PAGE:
BOOK>> DEMOCRACY KILLS • by Humphrey Hawksley • Macmillan UK • Indian price Rs 40
Anastasio Somoza, the Nicaraguan dictator deposed in 1979, once told a journalist: “I would like nothing better than to give Nicaraguans the same kind of freedom as the US. But it is like what you do with a baby.
First you give it milk by drops, then more and more, then a little piece of pig, and finally it can eat everything ... You have to teach them to use freedom.” Somoza was a brutal despot, rightly condemned.
But if British journalist Humphrey Hawksley is to be believed, the zeal to foster democracy could also be a fraught agenda. Hawksley is a known hand at political reporting. As BBC’s foreign correspondent, he covered civil wars in Africa and the US invasion of Afghanistan. Much of the bitter taste left of that experience shows in Democracy Kills. His accounts are dotted with questions that almost every observer of politics must have asked.
What value does a vote have to someone with no access to clean water, education or a job? If democracy is a precondition for development, how has communist- run China been able to raise its people’s standard of living more effectively than democratic India?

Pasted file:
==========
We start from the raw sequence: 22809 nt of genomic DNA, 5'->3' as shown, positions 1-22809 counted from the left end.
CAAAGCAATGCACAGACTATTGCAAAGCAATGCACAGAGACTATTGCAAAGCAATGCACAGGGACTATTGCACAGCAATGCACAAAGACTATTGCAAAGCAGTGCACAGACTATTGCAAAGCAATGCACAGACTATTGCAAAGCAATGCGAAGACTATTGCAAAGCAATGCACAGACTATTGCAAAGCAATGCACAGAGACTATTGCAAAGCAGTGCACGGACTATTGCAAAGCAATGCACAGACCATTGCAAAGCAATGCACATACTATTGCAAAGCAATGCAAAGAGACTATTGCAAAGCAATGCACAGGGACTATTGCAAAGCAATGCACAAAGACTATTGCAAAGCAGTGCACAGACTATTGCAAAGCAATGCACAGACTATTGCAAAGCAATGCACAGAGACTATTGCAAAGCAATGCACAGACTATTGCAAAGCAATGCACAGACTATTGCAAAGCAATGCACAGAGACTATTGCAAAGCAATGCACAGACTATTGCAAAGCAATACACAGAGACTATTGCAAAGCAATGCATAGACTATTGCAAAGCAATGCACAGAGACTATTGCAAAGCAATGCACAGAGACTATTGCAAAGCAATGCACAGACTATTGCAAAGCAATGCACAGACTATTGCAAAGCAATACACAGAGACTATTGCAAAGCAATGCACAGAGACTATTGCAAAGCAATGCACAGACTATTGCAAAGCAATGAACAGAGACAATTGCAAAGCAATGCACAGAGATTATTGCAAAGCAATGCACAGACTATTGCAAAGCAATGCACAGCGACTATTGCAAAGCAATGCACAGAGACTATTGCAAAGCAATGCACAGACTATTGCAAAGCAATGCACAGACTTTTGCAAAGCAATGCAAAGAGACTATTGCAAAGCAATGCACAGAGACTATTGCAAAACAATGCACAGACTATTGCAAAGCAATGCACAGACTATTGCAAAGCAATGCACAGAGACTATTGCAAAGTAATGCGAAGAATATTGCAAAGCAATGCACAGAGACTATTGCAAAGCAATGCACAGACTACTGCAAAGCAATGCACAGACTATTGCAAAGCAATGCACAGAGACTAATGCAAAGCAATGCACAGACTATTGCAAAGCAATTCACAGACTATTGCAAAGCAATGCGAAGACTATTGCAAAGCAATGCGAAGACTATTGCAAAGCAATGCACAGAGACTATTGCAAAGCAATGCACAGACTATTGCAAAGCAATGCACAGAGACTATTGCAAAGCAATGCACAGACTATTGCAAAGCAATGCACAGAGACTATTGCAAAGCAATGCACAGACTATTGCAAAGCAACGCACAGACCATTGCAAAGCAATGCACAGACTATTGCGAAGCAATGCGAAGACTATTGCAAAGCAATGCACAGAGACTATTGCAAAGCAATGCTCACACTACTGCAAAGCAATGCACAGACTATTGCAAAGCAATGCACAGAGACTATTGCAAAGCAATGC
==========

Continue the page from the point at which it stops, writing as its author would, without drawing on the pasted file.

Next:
The vote might be a good thing in the UK, US, even India, but in many places democracy is hardly the holy grail of governance. In the Ivory Coast, for instance, democracy and its sidekick— free market economics— have brought political instability and economic ruin. Cocoa producers are paid the same for a kilo of beans as 30 years ago, even though the price of a chocolate bar has risen four-fold.
The type of democracy Hawksley surveys surely kills. But the poor success record of democracy does not prove that democracy is suited only to a few lucky peoples, as Hawksley implies, and comes close to saying when admiring the stable prosperity of autocratic Singapore.
The mixed success of democratisation efforts—success in India, South Africa and Poland; failure in many African countries—highlights the point that democracy flourishes when the most stringent conditions are met.
Ketaki Nandy is a sociologist in Kolkata